Sunday, July 29, 2012

The Sports Ethicist

The Sports Ethicist

Readers of this blog might be interested in a new blog, The Sports Ethicist:

Whether one is a participant, a casual spectator, a die-hard fan, or a critic, sport, in all its varieties and forms, play a significant role in the lives of most people through out the world. Sports and competitions have long been a part of human civilization and raise a wide range of important philosophical and ethical issues. This blog will examine these issues and explore both the ethical implications of sport and the ways sport can teach us about ethics and human life.

Wednesday, July 25, 2012

The Olympics and Philosophy: Publication Announcement

The Olympics and Philosophy is now available in physical and Kindle formats. The book is divided into 6 parts: The Ideal Olympian, Ancient Heritage, Modern Ideals, Ethical Issues, Race and Gender Issues, and Political Power. The chapters include Olympic figures Jesse Owens, Emil Zatopek, Tommie Smith, John Carlos, and Wilma Rudolph and philosophers Jane English, Aristotle, and Edmund Husserl, among others. There are discussions of Olympic boxing, soccer/football, women's beach volleyball, and various athletic events.

From the publisher's description:

It is said the champions of the ancient Olympic Games received a crown of olive leaves, symbolizing a divine blessing from Nike, the winged goddess of victory. While the mythology of the ancient games has come to exemplify the highest political, religious, community, and individual ideals of the time, the modern Olympic Games, by comparison, are widely known as an international, bi-annual sporting event where champions have the potential to earn not only glory for their country, but lucrative endorsement deals and the perks of worldwide fame. The Olympics and Philosophy examines the Olympic Movement from a variety of theoretical perspectives to uncover the connection between athleticism and philosophy for a deeper appreciation of the Olympic Pillars of Sport, Environment, and Culture.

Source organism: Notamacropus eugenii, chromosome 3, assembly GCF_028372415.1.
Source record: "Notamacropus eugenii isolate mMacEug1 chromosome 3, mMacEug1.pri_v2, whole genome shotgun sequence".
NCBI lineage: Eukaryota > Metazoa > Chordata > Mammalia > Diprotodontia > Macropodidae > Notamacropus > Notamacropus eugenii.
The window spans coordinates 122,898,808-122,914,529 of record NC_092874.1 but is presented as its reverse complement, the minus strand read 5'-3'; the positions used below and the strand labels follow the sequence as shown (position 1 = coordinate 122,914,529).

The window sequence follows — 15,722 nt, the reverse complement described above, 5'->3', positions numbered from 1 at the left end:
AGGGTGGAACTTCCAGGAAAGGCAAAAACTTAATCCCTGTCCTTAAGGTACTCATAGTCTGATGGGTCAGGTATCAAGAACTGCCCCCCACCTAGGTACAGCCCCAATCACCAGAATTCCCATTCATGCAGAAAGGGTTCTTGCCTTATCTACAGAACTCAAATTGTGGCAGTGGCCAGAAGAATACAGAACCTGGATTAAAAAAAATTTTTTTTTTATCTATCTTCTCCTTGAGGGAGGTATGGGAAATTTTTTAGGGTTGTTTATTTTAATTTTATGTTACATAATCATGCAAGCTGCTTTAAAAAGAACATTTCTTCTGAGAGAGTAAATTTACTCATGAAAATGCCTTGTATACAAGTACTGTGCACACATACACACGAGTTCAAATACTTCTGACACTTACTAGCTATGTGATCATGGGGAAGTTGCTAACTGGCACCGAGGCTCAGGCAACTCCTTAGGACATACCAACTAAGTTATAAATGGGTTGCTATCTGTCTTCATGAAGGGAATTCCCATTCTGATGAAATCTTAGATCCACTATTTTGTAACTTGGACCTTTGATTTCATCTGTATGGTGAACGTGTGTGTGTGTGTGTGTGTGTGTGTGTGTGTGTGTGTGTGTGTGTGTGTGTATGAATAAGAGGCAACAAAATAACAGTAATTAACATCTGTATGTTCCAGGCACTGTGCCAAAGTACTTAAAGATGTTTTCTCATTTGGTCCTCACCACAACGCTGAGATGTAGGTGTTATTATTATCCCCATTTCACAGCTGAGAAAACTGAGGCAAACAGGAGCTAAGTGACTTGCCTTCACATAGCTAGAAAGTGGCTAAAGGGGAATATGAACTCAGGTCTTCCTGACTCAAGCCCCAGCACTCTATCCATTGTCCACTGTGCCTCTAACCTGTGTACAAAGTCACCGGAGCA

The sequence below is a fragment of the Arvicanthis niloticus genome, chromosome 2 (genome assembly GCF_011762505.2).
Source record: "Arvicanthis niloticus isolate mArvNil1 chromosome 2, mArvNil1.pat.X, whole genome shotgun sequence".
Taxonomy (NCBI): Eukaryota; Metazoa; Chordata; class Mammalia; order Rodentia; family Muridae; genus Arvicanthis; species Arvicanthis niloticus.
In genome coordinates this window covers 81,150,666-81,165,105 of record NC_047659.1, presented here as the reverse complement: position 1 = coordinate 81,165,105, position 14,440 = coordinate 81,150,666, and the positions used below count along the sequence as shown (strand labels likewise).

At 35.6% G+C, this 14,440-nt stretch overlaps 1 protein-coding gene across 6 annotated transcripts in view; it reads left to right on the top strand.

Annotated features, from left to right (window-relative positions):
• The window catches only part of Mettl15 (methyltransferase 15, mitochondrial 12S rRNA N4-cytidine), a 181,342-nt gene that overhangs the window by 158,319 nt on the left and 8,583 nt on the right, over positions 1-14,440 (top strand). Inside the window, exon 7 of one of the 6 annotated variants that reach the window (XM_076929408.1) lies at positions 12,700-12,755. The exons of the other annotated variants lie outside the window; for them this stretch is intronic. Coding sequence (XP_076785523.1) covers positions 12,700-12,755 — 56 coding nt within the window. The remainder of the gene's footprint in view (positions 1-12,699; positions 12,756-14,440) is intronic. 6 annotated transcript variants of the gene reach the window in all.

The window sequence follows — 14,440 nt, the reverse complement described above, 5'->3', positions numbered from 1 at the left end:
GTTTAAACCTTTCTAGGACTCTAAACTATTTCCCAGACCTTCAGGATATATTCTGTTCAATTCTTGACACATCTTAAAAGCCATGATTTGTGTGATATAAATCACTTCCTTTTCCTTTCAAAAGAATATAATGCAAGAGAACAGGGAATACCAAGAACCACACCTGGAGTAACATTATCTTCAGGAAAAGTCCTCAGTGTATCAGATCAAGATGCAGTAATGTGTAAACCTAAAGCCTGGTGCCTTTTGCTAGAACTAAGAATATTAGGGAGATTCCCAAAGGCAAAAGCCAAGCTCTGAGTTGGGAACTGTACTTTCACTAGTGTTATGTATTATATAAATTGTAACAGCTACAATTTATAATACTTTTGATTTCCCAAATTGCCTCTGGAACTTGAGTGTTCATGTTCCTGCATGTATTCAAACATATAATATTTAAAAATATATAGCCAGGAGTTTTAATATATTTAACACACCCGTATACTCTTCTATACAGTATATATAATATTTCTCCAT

While today's Olympic champions are neither blessed by the gods nor rewarded with wreaths of olive, the original spirit and ancient ideals of the Olympic Movement endure in its modern embodiment. Editors Heather L. Reid and Michael W. Austin have assembled a team of international scholars to explore topics such as the concept of excellence, ethics, doping, gender, and race. Interweaving ancient and modern Olympic traditions, The Olympics and Philosophy considers the philosophical implications of the Games' intersection with historical events and modern controversy in a unique analysis of tradition and the future of the Olympiad.